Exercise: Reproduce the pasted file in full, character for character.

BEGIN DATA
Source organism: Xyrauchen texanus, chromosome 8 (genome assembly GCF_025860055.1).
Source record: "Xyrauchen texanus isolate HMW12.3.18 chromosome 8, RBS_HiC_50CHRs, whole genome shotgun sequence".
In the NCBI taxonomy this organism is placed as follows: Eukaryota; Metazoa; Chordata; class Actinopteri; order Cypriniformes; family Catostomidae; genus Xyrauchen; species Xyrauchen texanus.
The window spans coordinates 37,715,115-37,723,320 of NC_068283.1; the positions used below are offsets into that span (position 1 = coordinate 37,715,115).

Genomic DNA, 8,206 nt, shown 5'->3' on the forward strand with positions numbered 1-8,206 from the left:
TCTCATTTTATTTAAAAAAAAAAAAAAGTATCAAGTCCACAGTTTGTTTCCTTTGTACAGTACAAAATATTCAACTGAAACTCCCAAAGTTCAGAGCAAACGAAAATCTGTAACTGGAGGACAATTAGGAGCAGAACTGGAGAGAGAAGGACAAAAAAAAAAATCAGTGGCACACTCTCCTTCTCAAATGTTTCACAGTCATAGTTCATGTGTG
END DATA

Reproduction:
Source organism: Xyrauchen texanus, chromosome 8 (genome assembly GCF_025860055.1).
Source record: "Xyrauchen texanus isolate HMW12.3.18 chromosome 8, RBS_HiC_50CHRs, whole genome shotgun sequence".
In the NCBI taxonomy this organism is placed as follows: Eukaryota; Metazoa; Chordata; class Actinopteri; order Cypriniformes; family Catostomidae; genus Xyrauchen; species Xyrauchen texanus.
The window spans coordinates 37,715,115-37,723,320 of NC_068283.1; the positions used below are offsets into that span (position 1 = coordinate 37,715,115).

Genomic DNA, 8,206 nt, shown 5'->3' on the forward strand with positions numbered 1-8,206 from the left:
TCTCATTTTATTTAAAAAAAAAAAAAAGTATCAAGTCCACAGTTTGTTTCCTTTGTACAGTACAAAATATTCAACTGAAACTCCCAAAGTTCAGAGCAAACGAAAATCTGTAACTGGAGGACAATTAGGAGCAGAACTGGAGAGAGAAGGACAAAAAAAAAAATCAGTGGCACACTCTCCTTCTCAAATGTTTCACAGTCATAGTTCATGTGTG